A small claims filing is typically not an option for cannabis businesses because outstanding bills often exceed the $5,000 court maximum.
Sunderstorm allocates $30,000 a month toward bad-debt reserves to cover the cost of uncollected receivables.
“That’s a meaningful number for my business,” said co-founder and president Keith Cich, who highlights this trickle-down effect on the industry when invoices are unpaid.
If retailers and distributors can’t pay brands, brands can’t pay extractors or packaging companies, extraction operators can’t pay cultivators – and the cycle continues.
“It becomes this self-fulfilling negative shockwave through the entire ecosystem,” Cich said.
“One of the main reasons we got together as an industry consortium was that the entire supply chain gets threatened when one part of the supply chain can’t pay their bills.”
Before California regulators shifted the 15% excise tax collection last year from distributors to retailers, distributors such as Nabis were losing significant amounts of money prepaying the state on excise taxes without collecting on it from customers.
The balance is now a manageable few hundred thousand dollars, according to Ning.
“At one point, it was several million. Through these measures and tightening our credit controls, we’ve whittled down the balance significantly.”
Another industry evolution
While credit reports have been common for decades in mainstream industries such as banking, lending and government, they represent an emerging practice in the cannabis space.
Fitch Ratings, one of three New York-based global credit-rating agencies, started covering Canopy Growth Corp. only in the past few years.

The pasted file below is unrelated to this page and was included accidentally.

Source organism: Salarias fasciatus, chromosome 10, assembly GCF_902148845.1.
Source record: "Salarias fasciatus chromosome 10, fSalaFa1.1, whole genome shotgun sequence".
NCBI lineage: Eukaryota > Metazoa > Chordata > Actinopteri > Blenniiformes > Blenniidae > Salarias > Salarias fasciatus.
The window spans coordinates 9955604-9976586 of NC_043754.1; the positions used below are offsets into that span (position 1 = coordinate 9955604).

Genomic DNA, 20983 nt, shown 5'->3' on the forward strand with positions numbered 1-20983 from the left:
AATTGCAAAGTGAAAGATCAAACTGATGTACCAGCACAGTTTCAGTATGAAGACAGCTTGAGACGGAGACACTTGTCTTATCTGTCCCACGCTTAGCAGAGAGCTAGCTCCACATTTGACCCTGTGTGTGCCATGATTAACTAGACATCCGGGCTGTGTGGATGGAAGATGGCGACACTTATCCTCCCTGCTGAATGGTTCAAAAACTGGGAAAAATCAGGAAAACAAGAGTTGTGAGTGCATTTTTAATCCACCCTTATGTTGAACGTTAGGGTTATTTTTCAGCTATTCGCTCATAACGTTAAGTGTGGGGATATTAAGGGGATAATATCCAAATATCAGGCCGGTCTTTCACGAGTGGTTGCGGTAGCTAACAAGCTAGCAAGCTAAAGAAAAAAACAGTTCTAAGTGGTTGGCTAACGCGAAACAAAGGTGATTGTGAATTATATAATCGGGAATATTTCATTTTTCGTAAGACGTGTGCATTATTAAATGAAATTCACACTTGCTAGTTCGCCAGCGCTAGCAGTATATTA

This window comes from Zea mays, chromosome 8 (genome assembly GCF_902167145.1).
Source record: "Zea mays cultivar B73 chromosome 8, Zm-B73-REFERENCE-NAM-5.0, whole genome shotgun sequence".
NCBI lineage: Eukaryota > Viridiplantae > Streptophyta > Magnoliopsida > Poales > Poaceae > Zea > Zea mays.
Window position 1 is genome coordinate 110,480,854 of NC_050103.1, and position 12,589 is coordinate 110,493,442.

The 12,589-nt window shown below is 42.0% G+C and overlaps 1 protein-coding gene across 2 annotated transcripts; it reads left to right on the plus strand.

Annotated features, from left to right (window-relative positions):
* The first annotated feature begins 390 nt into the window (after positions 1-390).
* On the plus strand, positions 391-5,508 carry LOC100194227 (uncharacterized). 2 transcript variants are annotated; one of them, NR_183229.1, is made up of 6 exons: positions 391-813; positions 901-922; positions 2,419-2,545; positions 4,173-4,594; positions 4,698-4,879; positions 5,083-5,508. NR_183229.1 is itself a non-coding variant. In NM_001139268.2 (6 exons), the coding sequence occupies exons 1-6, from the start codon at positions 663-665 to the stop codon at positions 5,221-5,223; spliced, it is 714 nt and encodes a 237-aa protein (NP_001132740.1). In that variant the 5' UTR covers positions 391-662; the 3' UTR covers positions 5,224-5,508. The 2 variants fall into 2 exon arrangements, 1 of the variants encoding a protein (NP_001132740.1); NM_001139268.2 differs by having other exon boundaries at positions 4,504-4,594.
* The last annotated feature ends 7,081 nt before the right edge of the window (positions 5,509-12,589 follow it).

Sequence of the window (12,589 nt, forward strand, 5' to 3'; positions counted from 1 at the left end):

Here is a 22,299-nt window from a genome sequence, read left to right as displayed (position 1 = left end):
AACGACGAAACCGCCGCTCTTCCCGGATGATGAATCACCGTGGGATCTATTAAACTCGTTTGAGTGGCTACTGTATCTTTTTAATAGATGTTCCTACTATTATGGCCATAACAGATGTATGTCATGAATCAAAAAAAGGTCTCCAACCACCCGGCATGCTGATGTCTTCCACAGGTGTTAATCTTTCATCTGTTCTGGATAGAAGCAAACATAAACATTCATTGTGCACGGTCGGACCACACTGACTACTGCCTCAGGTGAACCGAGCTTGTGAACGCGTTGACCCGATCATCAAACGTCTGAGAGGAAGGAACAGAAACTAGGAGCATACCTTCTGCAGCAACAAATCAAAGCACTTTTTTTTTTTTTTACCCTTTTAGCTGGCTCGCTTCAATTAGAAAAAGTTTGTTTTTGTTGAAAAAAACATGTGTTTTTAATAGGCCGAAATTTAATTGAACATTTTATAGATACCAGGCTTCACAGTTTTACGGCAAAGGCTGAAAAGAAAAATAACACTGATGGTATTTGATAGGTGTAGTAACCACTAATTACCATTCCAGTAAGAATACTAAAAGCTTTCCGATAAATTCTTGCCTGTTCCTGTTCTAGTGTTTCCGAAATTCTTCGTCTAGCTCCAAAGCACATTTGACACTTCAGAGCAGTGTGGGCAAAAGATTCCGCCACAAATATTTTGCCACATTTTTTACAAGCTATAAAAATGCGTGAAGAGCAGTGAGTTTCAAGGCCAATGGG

Along with Moody’s and Standard & Poor’s, the other two dominant players in the global credit scene, the agencies assign letter grades to conglomerates, securities, government agencies and even entire countries based on their ability to meet financial obligations.
The California cannabis group represents CMA’s first foray into the marijuana sector.
“We commend leaders in that industry who see the necessity of protecting their accounts receivable and managing credit risk,” CMA Chief Executive Richard Adams told MJBizDaily via email.
“CMA has welcomed many emerging industries in our 140-year history, and we look forward to a mutually beneficial business relationship here as well.
“I’m not aware of any other business credit associations that are active in this market sector.”
Precedent for action
Federal and state credit laws regarding alcohol sales have been on the books since the end of the Prohibition Era.
Under federal law, suppliers can grant credit to retailers only for a maximum of 30 days.
California, like most states, also has credit laws regarding alcohol sales, with fines levied against suppliers or retailers – and potential license suspension – for failing to comply with 30-day credit plans.
New York might be among the first states to authorize these types of laws in the cannabis industry.
The proposed rules in the state’s recently established adult-use market require operators to pay for purchases on credit within 90 days.
Distributors are required to report delinquencies to New York’s Office of Cannabis Management, which has the authority to invalidate agreements.
In New York, like California, licensed cannabis companies are required to buy products from distributors.
California state assembly member Philip Ting hopes to ease the state’s cannabis credit crises with one of the nation’s first credit laws for marijuana sales.
The San Francisco Democrat is the lead sponsor of Assembly Bill 766, which levies stiff penalties against operators skirting credit agreements.
“Quite often, businesses don’t get paid after they supply services, so there’s no real recourse,” Ting said.
His bill requires licensees accepting goods and services worth at least $5,000 to pay invoices no later than 15 days after the due date.
If the invoice is not paid by that time, it would trigger a warning notice from state regulators, who can also issue citations and other disciplinary actions.
The bill also prohibits:
Licensees from purchasing goods and services from other operators on credit until the invoice is paid in full.
The invoice due date being no later than 30 days from the time goods or services are sold.
“What we want to do with AB 766 is provide credit protection to all cannabis licensees to ensure they receive payments,” Ting said.
“This will ensure a stable flow of goods and payments across the supply chain.”